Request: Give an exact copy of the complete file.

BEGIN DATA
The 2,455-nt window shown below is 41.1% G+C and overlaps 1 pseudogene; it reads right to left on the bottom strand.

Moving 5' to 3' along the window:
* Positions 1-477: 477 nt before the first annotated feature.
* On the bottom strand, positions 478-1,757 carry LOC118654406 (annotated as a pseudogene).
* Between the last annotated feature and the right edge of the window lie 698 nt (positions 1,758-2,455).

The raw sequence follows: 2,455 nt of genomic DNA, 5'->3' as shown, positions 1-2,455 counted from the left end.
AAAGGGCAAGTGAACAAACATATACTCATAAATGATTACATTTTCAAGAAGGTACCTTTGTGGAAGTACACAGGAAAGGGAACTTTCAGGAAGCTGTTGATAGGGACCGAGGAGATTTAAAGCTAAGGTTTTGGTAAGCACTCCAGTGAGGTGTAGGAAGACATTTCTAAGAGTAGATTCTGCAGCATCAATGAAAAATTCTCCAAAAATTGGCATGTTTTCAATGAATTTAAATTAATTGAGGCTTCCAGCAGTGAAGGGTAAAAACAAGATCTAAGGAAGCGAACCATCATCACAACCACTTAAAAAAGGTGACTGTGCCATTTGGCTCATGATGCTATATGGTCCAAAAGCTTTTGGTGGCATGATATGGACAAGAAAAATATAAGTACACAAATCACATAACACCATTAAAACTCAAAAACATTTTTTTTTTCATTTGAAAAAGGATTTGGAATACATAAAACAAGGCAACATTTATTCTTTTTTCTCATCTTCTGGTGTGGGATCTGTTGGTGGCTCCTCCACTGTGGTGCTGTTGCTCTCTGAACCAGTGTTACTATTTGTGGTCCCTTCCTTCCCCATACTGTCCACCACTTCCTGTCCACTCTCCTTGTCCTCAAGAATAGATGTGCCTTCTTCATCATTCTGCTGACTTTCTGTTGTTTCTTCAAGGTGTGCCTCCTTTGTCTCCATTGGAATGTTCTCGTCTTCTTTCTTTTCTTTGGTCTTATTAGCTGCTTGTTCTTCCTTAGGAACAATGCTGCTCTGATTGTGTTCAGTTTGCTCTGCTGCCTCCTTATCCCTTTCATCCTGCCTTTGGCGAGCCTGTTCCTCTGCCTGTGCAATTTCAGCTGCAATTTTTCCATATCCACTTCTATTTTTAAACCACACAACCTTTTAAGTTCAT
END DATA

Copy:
The 2,455-nt window shown below is 41.1% G+C and overlaps 1 pseudogene; it reads right to left on the bottom strand.

Moving 5' to 3' along the window:
* Positions 1-477: 477 nt before the first annotated feature.
* On the bottom strand, positions 478-1,757 carry LOC118654406 (annotated as a pseudogene).
* Between the last annotated feature and the right edge of the window lie 698 nt (positions 1,758-2,455).

The raw sequence follows: 2,455 nt of genomic DNA, 5'->3' as shown, positions 1-2,455 counted from the left end.
AAAGGGCAAGTGAACAAACATATACTCATAAATGATTACATTTTCAAGAAGGTACCTTTGTGGAAGTACACAGGAAAGGGAACTTTCAGGAAGCTGTTGATAGGGACCGAGGAGATTTAAAGCTAAGGTTTTGGTAAGCACTCCAGTGAGGTGTAGGAAGACATTTCTAAGAGTAGATTCTGCAGCATCAATGAAAAATTCTCCAAAAATTGGCATGTTTTCAATGAATTTAAATTAATTGAGGCTTCCAGCAGTGAAGGGTAAAAACAAGATCTAAGGAAGCGAACCATCATCACAACCACTTAAAAAAGGTGACTGTGCCATTTGGCTCATGATGCTATATGGTCCAAAAGCTTTTGGTGGCATGATATGGACAAGAAAAATATAAGTACACAAATCACATAACACCATTAAAACTCAAAAACATTTTTTTTTTCATTTGAAAAAGGATTTGGAATACATAAAACAAGGCAACATTTATTCTTTTTTCTCATCTTCTGGTGTGGGATCTGTTGGTGGCTCCTCCACTGTGGTGCTGTTGCTCTCTGAACCAGTGTTACTATTTGTGGTCCCTTCCTTCCCCATACTGTCCACCACTTCCTGTCCACTCTCCTTGTCCTCAAGAATAGATGTGCCTTCTTCATCATTCTGCTGACTTTCTGTTGTTTCTTCAAGGTGTGCCTCCTTTGTCTCCATTGGAATGTTCTCGTCTTCTTTCTTTTCTTTGGTCTTATTAGCTGCTTGTTCTTCCTTAGGAACAATGCTGCTCTGATTGTGTTCAGTTTGCTCTGCTGCCTCCTTATCCCTTTCATCCTGCCTTTGGCGAGCCTGTTCCTCTGCCTGTGCAATTTCAGCTGCAATTTTTCCATATCCACTTCTATTTTTAAACCACACAACCTTTTAAGTTCAT